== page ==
The Human Milk Bank gives the donor detailed human milk bank storage instructions, along with instructions on how to collect the breast milk. Breast milk storage bags will also be provided for the donor. Once the application is qualified, the donor has to fill, freeze, pack and label the donation, and send it to the respective bank.

  1. Receipt of Milk at the bank

In the sixth and last step, the donated milk is received at the bank where it undergoes tests before it is finally diagnosed as safe as a life-saving option for critically ill infants.

Where to donate breast milk?

Make sure you donate your excess breast milk to authorized and regulated human milk banks only. This means an accredited Human Milk Bank. They will pasteurize the milk to keep it safe for babies and ensure that it reaches babies who need it.

Babies in need of mother’s milk can benefit by donation. Donated breast milk can be life-saving for babies who are critically ill as well as provide the much needed nourishment for babies who have mothers who cannot breastfeed them. Plus, babies get milk with more fat while breastfeeding. Basically, there are two types of milk a baby gets while breastfeeding. Fore milk refers to the milk he/she drinks in the beginning. This has high lactose content but low-fat content. As the baby continues feeding, richer, creamier milk called hind milk becomes available. This has a higher fat content and is more filling.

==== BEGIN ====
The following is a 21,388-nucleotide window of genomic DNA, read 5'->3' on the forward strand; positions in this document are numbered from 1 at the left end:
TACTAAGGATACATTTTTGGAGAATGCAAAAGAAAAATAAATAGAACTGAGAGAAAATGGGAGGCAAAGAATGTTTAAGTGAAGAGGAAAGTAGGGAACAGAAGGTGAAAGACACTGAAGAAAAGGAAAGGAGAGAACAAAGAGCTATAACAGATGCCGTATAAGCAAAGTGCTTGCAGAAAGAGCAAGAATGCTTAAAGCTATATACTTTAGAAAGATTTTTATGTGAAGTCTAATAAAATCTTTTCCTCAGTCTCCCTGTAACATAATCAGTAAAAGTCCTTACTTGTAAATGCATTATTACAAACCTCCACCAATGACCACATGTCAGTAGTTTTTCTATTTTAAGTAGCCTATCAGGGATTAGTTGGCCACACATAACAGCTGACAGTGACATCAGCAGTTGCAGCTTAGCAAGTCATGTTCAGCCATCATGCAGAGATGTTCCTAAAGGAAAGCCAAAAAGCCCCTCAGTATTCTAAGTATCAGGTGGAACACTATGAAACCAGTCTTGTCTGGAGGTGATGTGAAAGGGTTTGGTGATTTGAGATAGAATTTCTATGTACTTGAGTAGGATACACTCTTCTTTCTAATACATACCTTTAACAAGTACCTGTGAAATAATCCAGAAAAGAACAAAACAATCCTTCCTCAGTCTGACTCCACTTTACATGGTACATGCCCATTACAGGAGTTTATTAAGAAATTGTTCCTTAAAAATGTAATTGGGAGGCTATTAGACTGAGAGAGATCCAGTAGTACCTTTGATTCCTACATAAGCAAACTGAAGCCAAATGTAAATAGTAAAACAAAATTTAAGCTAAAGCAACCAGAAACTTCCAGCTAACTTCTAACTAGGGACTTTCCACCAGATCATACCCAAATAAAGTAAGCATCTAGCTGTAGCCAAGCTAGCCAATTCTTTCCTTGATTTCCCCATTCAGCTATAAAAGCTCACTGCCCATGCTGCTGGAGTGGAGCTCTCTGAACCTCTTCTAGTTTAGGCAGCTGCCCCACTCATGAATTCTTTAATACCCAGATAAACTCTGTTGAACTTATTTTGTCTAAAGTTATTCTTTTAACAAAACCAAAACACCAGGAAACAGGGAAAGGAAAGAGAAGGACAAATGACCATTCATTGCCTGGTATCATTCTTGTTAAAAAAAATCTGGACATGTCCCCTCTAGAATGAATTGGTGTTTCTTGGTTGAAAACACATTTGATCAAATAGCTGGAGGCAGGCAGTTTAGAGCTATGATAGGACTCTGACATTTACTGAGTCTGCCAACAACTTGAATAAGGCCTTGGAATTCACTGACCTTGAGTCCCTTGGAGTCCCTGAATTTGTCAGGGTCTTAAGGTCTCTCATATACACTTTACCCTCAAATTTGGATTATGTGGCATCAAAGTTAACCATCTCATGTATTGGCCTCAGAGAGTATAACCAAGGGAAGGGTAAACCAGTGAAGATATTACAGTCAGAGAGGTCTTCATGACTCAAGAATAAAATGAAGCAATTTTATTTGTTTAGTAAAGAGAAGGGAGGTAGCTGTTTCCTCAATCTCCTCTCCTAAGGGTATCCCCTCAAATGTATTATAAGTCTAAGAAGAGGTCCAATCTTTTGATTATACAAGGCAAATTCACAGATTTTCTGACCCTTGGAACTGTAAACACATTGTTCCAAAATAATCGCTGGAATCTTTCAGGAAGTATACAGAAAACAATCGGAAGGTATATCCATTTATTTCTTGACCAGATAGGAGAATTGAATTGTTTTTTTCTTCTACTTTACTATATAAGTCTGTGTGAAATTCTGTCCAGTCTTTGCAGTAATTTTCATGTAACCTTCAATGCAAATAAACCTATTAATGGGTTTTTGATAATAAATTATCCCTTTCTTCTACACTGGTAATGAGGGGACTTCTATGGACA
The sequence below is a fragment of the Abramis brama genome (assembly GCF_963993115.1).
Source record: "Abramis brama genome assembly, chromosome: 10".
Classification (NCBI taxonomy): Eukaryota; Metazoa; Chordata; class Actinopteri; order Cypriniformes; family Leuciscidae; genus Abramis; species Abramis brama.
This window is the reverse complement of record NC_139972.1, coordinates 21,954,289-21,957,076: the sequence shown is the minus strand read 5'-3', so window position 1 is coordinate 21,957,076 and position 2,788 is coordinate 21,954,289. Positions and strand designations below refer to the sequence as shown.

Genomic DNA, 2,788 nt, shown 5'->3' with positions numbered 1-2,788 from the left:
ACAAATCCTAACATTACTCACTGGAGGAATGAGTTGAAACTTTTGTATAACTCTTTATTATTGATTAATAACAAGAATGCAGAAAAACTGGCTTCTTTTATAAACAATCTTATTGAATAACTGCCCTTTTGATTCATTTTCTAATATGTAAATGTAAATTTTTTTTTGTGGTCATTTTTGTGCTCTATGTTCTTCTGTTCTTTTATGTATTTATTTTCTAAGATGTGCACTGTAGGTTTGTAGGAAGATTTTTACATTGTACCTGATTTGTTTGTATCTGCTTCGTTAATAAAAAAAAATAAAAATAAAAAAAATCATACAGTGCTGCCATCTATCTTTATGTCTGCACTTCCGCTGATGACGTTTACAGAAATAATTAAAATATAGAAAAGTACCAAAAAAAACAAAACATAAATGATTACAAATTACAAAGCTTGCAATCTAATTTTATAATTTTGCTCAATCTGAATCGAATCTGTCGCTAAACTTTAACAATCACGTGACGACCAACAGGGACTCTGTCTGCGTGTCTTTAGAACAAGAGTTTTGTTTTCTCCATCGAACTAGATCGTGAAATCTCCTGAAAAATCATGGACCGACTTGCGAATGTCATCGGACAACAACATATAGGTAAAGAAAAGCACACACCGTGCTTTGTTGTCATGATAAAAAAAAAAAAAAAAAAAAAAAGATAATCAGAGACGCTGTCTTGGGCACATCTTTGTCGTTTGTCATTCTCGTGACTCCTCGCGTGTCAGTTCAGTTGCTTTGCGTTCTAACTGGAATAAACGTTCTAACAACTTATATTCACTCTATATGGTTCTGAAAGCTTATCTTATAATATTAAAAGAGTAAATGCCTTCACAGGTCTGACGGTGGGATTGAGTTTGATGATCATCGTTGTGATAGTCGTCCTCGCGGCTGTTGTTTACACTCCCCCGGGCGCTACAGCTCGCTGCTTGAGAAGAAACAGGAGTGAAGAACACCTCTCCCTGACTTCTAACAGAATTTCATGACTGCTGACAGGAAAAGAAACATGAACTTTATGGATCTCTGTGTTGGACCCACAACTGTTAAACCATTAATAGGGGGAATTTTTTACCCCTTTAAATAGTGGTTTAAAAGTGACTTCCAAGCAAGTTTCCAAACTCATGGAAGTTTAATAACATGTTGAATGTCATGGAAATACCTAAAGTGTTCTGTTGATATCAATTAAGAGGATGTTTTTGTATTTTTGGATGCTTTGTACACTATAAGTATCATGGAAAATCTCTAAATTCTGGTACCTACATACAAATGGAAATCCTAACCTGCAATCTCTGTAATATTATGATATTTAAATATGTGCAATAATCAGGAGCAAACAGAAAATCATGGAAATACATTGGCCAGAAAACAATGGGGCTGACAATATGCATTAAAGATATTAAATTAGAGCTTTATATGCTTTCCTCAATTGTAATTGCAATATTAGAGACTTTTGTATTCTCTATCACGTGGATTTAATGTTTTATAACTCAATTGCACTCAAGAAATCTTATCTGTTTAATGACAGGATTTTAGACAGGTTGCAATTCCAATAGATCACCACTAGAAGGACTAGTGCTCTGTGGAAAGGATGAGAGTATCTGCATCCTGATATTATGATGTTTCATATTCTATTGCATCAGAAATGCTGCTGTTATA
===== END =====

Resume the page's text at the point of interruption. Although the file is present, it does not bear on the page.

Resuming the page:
As a donor, although you may not know the baby who ultimately gets to drink your breast milk, the fact that you have helped an infant grow stronger and stay healthy is such a wonderful feeling, isn’t it?

Was this article helpful for you? Write in to us with your tips, suggestions and questions. We will be happy to address them.

 

Q&A

You ask and we answer!

 

What should be done with any leftover breast milk?

C.S. Sitalakshmi, Chennai.

The same goes for breast milk. If after feeding your baby, you're left with half or a quarter of a bottle, put it in the fridge and offer it again at the next feeding, but that's it. "Used" breast milk can become contaminated, since bacteria from the baby's mouth can get into the bottle while your baby sucks.

Is using donor milk safe?

Sharon Silgardo, Navi Mumbai

They are non-profit; milk is donated, and donors are not paid. The donors are strictly screened and tested for diseases such as HIV or Hepatitis B and C – any blood-borne disease. The milk is handled hygienically and pasteurized, killing all known pathogens in breast milk. Donor milk from an accredited Human Milk Bank is safe.

Why is donor milk so expensive?

Priya Kalra, Johannesburg.

Costs of some research are paid for by researchers' budgets. Individual milk banks frequently cover the costs of research directly related to donor milk screening, pasteurization and safety measures. These costs often involve staff time and milk testing and can be expensive.

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MKB Team